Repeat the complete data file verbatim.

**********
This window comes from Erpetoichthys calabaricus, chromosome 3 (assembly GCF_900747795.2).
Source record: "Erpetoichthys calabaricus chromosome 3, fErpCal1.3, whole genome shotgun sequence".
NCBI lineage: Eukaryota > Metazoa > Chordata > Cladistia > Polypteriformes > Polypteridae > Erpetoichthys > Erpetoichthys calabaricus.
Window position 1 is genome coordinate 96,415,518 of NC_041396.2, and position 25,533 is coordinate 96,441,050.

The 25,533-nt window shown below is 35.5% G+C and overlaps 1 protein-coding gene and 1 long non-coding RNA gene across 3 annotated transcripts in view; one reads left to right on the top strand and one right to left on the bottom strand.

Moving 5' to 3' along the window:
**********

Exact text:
This window comes from Erpetoichthys calabaricus, chromosome 3 (assembly GCF_900747795.2).
Source record: "Erpetoichthys calabaricus chromosome 3, fErpCal1.3, whole genome shotgun sequence".
NCBI lineage: Eukaryota > Metazoa > Chordata > Cladistia > Polypteriformes > Polypteridae > Erpetoichthys > Erpetoichthys calabaricus.
Window position 1 is genome coordinate 96,415,518 of NC_041396.2, and position 25,533 is coordinate 96,441,050.

The 25,533-nt window shown below is 35.5% G+C and overlaps 1 protein-coding gene and 1 long non-coding RNA gene across 3 annotated transcripts in view; one reads left to right on the top strand and one right to left on the bottom strand.

Moving 5' to 3' along the window: